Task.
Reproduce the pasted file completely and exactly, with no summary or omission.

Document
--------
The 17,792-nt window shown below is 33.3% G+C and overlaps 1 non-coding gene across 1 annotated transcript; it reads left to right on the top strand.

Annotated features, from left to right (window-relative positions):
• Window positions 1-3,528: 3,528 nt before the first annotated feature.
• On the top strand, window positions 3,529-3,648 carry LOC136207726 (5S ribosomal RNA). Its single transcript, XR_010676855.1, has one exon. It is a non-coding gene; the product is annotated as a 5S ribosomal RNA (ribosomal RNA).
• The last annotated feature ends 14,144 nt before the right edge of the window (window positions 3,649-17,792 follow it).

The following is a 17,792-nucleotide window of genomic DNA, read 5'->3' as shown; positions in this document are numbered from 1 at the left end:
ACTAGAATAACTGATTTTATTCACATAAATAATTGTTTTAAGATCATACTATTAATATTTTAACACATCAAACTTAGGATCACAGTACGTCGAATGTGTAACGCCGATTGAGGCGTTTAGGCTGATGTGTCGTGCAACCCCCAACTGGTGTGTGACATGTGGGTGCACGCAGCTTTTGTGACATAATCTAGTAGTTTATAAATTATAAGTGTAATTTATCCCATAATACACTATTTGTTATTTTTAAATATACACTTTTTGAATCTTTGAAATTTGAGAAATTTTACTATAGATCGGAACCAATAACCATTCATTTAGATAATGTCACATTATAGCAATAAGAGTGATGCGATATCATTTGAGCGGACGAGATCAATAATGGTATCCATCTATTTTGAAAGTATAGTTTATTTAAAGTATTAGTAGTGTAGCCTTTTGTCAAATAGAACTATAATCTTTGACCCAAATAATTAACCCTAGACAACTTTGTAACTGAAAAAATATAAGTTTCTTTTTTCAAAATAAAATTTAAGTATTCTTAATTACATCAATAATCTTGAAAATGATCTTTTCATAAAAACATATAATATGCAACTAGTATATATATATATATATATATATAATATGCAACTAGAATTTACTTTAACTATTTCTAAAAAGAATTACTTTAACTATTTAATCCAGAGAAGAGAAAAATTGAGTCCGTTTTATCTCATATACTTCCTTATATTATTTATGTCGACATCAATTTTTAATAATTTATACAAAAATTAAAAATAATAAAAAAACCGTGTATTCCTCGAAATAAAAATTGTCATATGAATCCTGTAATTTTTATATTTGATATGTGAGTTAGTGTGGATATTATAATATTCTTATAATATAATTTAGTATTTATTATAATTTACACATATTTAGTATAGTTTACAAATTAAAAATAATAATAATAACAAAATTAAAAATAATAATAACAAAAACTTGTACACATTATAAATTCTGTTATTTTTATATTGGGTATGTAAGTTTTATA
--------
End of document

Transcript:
The 17,792-nt window shown below is 33.3% G+C and overlaps 1 non-coding gene across 1 annotated transcript; it reads left to right on the top strand.

Annotated features, from left to right (window-relative positions):
• Window positions 1-3,528: 3,528 nt before the first annotated feature.
• On the top strand, window positions 3,529-3,648 carry LOC136207726 (5S ribosomal RNA). Its single transcript, XR_010676855.1, has one exon. It is a non-coding gene; the product is annotated as a 5S ribosomal RNA (ribosomal RNA).
• The last annotated feature ends 14,144 nt before the right edge of the window (window positions 3,649-17,792 follow it).

The following is a 17,792-nucleotide window of genomic DNA, read 5'->3' as shown; positions in this document are numbered from 1 at the left end:
ACTAGAATAACTGATTTTATTCACATAAATAATTGTTTTAAGATCATACTATTAATATTTTAACACATCAAACTTAGGATCACAGTACGTCGAATGTGTAACGCCGATTGAGGCGTTTAGGCTGATGTGTCGTGCAACCCCCAACTGGTGTGTGACATGTGGGTGCACGCAGCTTTTGTGACATAATCTAGTAGTTTATAAATTATAAGTGTAATTTATCCCATAATACACTATTTGTTATTTTTAAATATACACTTTTTGAATCTTTGAAATTTGAGAAATTTTACTATAGATCGGAACCAATAACCATTCATTTAGATAATGTCACATTATAGCAATAAGAGTGATGCGATATCATTTGAGCGGACGAGATCAATAATGGTATCCATCTATTTTGAAAGTATAGTTTATTTAAAGTATTAGTAGTGTAGCCTTTTGTCAAATAGAACTATAATCTTTGACCCAAATAATTAACCCTAGACAACTTTGTAACTGAAAAAATATAAGTTTCTTTTTTCAAAATAAAATTTAAGTATTCTTAATTACATCAATAATCTTGAAAATGATCTTTTCATAAAAACATATAATATGCAACTAGTATATATATATATATATATATATAATATGCAACTAGAATTTACTTTAACTATTTCTAAAAAGAATTACTTTAACTATTTAATCCAGAGAAGAGAAAAATTGAGTCCGTTTTATCTCATATACTTCCTTATATTATTTATGTCGACATCAATTTTTAATAATTTATACAAAAATTAAAAATAATAAAAAAACCGTGTATTCCTCGAAATAAAAATTGTCATATGAATCCTGTAATTTTTATATTTGATATGTGAGTTAGTGTGGATATTATAATATTCTTATAATATAATTTAGTATTTATTATAATTTACACATATTTAGTATAGTTTACAAATTAAAAATAATAATAATAACAAAATTAAAAATAATAATAACAAAAACTTGTACACATTATAAATTCTGTTATTTTTATATTGGGTATGTAAGTTTTATA